FOREX: Weekly's review
The US dollar has been plummeting down on concerns over slowdown in economic recovery of US and Europe for all last week.
The Senate and President Obama approved the legislation plan to hike the U.S. debt limit at the last minute. If the deal hadn’t been passed by Aug 2, the US might have been faced a technical default and lost its AAA debt rating immediately. However, the risk of downgrade remained real.
The approved legislation plan of cutting federal spending by $2.4 trillion triggered worries about prospects of the world's largest economy.
Market participants also concerned as reports on US macroeconomic statistics have showed the worst figures during a long time, including weak July data on manufacturing and non-manufacturing indices from ISM.
On Friday the dollar declined versus a majority of its most-traded counterparts as U.S. employers added more jobs than forecast in July and the unemployment rate fell, damping demand for refuge.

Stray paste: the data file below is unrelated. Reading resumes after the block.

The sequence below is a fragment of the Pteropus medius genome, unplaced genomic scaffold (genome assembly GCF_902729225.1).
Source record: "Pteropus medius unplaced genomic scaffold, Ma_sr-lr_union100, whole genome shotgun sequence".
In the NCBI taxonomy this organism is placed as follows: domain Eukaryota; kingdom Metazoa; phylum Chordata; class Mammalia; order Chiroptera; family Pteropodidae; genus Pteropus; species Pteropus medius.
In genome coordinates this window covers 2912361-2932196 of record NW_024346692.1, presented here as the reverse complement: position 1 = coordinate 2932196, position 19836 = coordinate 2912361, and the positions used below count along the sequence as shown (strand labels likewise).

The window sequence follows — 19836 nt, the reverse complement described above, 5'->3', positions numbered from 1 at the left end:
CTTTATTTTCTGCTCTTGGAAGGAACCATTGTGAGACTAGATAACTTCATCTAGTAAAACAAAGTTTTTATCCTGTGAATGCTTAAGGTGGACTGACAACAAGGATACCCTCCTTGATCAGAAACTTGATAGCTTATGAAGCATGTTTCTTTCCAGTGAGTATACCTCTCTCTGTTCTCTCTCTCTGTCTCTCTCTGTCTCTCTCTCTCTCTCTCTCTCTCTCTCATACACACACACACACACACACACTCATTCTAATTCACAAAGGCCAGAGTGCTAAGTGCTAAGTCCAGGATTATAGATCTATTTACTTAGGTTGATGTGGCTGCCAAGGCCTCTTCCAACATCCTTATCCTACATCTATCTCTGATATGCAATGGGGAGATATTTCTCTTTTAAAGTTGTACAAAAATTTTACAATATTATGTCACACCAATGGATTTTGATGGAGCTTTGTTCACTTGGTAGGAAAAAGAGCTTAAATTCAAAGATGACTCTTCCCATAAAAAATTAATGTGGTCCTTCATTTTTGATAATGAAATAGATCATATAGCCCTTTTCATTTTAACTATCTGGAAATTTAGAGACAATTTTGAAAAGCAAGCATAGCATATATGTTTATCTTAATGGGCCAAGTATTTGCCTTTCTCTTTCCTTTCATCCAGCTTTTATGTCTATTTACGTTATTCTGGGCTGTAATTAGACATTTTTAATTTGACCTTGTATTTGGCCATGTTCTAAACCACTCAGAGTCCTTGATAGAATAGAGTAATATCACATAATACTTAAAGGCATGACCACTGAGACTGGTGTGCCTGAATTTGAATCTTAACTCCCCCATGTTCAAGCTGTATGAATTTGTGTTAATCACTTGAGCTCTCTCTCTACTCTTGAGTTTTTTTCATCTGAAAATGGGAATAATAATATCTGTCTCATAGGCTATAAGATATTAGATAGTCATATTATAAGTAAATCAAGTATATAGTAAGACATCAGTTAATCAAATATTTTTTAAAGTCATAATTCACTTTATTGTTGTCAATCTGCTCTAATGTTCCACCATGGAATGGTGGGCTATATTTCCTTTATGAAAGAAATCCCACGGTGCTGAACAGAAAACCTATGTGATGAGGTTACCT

The European currency also suffered substantial losses amid worries about EU debt crisis. ECB President Jean-Claude Trichet acknowledged a “particularly high” level of uncertainty said inflation expectations “must remain firmly anchored.” He said the ECB will offer banks additional cash as the region’s debt crisis spreads increasing pressure on policy makers to resume bond purchases. Widened spread between Italian, Spain, French and Belgium bonds and German 10-year bonds fueled concerns about EU debt crisis.
On Friday the euro began to rebound after news that the ECB is willing to buy Italian and Portugal bonds if Italy advances reforms.
The Canadian dollar shed to the lowest level over 5 weeks amid declining crude oil prices, Canada’s biggest export.
Switzerland’s franc reached new life-time highs several times this week as “save haven” amid weakness of the dollar and the yen. The franc’ rise has been curbing as the Swiss National Bank said it won’t exclude any measures to curb the currency’s advance.
The Japan's yen strengthened against the US dollar, but its increase also was curbed by the nation’s central bank. The Bank of Japan expanded its asset-purchase fund to 15 trillion yen ($189 billion) from 10 trillion yen and left the benchmark interest rate unchanged at the level of 0-0.1%. However, the currency erased the effect of Japan's yen-selling intervention nearly by half at the turn of the week.